Blue Jays: Shaken, Not Stirred

“They should fire the bum!” bawls Martini.

Something’s up. Martini the Bartender is not wearing his trademark Blue Jays’ cap. He is wearing a scowl.

“Fire who?” I ask.

“John Gibbons, that’s who, Jays need a shakeup,” spouts Martini, furiously shaking a Victoria Gin martini with Toronto’s season finally on ice.

I’m going to bat for the skipper Gibby. Someone has to after this season.

“Didn’t you see Joe Biagini after the last game? He was hugging the skipper. These guys love him. Besides they only finished 17 games behind the first-place Red Sox.”

Martini’s face flushes with rage: “Yeah, I’d love to go fishing with Gibbons. But it’s high time the Blue Jays had a manager that does more than fill out the lineup card and tell ’em the wind’s blowing out. We need a fiery manager with a pulse and some guys that can run. Too bad we let Torey Lovullo (ex-first base coach) get away. I see he’s managing Arizona in the post-season.”

“Wait a minute!” I interject. “I’m sure I saw Gibby flashing a sign today with Smoak at the plate.”

“That’s the only sign he flashes,” says Martini, frothing. “That’s no hit-and-run sign. That’s the hit-and-trot sign. Home run sign. That’s all this team can do – hit home runs. And strike out. This team needs a new lease on life, a new manager with a new game plan. There’s no shame in hitting a single or stretching a single into a double. That’s baseball.”

“Don’t forget,” I say in defense of the grizzled Toronto manager. “The Jays didn’t just hit 220 home runs. They also had five triples.”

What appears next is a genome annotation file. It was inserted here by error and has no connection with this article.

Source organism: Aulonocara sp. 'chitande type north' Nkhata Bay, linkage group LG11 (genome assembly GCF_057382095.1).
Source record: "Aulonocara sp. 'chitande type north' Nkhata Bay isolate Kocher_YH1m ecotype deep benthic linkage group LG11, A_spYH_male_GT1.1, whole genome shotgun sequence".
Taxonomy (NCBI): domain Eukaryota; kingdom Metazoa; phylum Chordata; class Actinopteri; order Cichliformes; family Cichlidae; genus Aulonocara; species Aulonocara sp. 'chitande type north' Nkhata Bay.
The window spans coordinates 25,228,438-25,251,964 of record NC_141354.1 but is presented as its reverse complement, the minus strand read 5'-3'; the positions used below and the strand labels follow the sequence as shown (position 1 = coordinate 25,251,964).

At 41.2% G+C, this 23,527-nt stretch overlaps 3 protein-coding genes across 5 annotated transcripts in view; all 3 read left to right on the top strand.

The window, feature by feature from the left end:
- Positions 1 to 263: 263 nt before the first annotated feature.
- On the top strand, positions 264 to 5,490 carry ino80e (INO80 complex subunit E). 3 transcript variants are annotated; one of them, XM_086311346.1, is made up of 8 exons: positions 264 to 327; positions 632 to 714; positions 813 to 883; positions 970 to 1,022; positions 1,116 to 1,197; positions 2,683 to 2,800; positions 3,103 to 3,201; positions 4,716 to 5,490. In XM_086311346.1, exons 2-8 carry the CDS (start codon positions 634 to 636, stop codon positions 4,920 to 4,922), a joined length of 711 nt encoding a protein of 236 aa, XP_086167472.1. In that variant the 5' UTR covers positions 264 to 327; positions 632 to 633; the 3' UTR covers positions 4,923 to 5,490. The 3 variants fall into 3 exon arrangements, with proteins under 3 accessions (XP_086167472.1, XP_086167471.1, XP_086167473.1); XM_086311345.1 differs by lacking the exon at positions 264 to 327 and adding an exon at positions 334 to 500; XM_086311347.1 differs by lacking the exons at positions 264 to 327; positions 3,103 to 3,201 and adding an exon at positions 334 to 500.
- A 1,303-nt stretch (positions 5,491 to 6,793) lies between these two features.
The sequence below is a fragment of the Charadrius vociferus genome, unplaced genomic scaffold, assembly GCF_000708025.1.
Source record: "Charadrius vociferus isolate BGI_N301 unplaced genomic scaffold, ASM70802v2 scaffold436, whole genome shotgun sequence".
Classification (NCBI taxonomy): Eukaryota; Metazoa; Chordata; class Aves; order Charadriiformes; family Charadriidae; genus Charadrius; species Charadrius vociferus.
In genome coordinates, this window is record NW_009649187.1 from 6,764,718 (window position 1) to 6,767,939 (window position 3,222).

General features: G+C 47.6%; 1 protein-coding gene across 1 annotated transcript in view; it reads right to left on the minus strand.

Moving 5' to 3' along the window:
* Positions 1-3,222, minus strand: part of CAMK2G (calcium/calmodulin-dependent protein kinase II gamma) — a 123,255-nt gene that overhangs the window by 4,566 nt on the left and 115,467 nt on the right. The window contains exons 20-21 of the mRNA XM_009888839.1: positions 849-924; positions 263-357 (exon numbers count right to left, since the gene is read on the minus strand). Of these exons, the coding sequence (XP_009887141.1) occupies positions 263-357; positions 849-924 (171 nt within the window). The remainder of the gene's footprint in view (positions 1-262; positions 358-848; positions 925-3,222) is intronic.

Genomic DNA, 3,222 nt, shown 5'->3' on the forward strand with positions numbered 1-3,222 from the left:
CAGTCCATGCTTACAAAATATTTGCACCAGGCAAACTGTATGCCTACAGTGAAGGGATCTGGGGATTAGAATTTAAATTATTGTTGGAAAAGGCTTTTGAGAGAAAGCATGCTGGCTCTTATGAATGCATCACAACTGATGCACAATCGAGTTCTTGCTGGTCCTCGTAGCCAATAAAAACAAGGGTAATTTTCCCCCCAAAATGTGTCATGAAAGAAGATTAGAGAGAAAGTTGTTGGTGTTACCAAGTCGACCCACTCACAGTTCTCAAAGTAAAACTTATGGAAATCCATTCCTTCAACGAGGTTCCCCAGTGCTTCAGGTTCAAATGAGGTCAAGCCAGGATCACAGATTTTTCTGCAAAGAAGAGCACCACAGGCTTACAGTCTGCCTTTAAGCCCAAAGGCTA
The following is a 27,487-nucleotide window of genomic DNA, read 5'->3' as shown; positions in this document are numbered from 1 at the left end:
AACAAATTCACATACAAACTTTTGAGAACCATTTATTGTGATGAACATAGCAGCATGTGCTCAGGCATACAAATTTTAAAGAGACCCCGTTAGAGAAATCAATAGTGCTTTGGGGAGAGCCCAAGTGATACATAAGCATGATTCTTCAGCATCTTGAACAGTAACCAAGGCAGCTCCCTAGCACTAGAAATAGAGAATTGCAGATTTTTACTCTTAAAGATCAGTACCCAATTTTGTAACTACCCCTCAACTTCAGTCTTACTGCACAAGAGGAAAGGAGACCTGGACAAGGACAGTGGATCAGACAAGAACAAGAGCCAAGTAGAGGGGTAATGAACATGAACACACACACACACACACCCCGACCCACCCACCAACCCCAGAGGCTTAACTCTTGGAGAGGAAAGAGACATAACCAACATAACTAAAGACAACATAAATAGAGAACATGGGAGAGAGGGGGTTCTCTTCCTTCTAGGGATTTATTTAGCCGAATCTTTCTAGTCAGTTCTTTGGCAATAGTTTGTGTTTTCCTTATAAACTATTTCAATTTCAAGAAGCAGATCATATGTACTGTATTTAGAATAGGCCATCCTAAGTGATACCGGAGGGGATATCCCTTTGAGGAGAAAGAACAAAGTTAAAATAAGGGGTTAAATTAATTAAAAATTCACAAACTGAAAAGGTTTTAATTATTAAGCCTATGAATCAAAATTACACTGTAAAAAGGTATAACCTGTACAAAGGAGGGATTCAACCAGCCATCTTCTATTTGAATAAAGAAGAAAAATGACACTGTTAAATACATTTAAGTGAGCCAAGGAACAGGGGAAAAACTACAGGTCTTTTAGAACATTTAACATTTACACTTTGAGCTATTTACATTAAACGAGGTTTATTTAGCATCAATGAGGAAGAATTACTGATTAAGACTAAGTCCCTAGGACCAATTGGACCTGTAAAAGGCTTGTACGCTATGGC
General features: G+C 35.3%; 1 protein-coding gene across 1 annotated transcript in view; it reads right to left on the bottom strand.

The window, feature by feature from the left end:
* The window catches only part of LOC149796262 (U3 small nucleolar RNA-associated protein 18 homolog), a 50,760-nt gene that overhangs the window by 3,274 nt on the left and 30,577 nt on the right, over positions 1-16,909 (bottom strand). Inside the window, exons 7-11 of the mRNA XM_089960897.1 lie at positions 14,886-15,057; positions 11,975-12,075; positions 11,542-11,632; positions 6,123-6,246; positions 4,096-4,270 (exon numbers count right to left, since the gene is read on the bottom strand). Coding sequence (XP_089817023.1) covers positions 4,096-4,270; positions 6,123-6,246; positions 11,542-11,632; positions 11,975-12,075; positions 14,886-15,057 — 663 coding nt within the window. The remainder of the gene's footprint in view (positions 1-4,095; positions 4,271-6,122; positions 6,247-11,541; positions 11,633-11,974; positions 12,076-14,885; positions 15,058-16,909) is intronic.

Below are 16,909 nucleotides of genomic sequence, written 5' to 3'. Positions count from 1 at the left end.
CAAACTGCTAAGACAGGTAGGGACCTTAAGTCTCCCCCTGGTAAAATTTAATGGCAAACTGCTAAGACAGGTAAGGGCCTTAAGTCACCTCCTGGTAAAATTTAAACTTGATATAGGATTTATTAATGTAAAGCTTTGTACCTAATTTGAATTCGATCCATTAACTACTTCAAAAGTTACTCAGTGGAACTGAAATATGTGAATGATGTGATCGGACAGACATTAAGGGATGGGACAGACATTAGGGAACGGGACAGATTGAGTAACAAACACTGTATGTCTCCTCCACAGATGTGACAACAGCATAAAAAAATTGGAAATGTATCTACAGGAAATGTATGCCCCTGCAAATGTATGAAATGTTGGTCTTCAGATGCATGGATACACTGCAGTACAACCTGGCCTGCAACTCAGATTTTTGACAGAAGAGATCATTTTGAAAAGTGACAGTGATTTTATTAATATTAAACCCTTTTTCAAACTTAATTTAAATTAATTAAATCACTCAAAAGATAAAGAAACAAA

“That’s my point,” says Martini, flipping a bucket of ice for emphasis. “Five triples. Charlie Blackmon of the Rockies had 14 all by himself. Five! That’s ’cause they they don’t start running until they’re sure the ball’s not going over the fence. Then they jog into second base for crying out loud. Whatever became of rounding the bag at second. Five stinkin’ triples!”

“It’s a new game, Martini. Haven’t you noticed. Ty Cobb and Pete Rose are retired. It’s all about conserving energy. Striking out takes a lot out of a guy. Did you see Josh Donaldson the other day? He almost punctured a lung striking out on a slider. Bat almost decapitated a Yankee fielder.”

“The Jays struck out 1,309 times this season,” points out a Googling Martini. “Jose Bautista struck out 170 times. Our pitching staff’s fine but you can’t win chasing breaking balls a foot off the plate. Whiffing! It’s become the new national pastime!”

“Gibby didn’t strike out once all year,” I say, backing up the much maligned strategist. “Never mind those strikeout stats. As for Bautista, it wasn’t his fault. The umpires are to blame. But that’s beside the point. Striking out is sexy. Everybody’s doing it. Giancarlo didn’t get his 60th home run in the final game. But at least he went out in style – with a mighty cut on a third strike in his final at-bat. It was poetry in motion.”

“There was a time,” says a hand-wringing Martini behind the bar, “when a guy took pride in making contact. Joe DiMaggio struck out 13 times in 541 at-bats in ’41! That was the year he hit safely in the record 56 consecutive games. And he still hit 30 homers. Joltin’ Joe! Now that guy had his eye on the ball – at least until he met Marilyn Monroe. Thirteen strikeouts! That’s a weekend for some guys now.”

“It is what it is,” I say, stealing Gibby’s quote. “Okay, Martini, please tell me, who would you like to see at the helm next year?”

“Gregg Zaun is my man!” Martini says, brightening. “The ‘Manalyst’ (the fiery analyst on Jays’ broadcasts) will give this team a wakeup call. Shoot, you might even see a bunt sign now and then.”

And now he is sporting his trademark Blue Jays cap.

“Will that be two olives or three?”

 

 

 

 

 

 

 

 

 

 

 

 

 

 

 

 

 

 

 

 

 

 

 

 

 

 

 

 

 

 

 

 

 

 

 

 

 

 

As for Josh Donaldson, I’m with Gregg Zaun, analyst on the Jays’ pre-game show.

 

 

 

 

 

 

 

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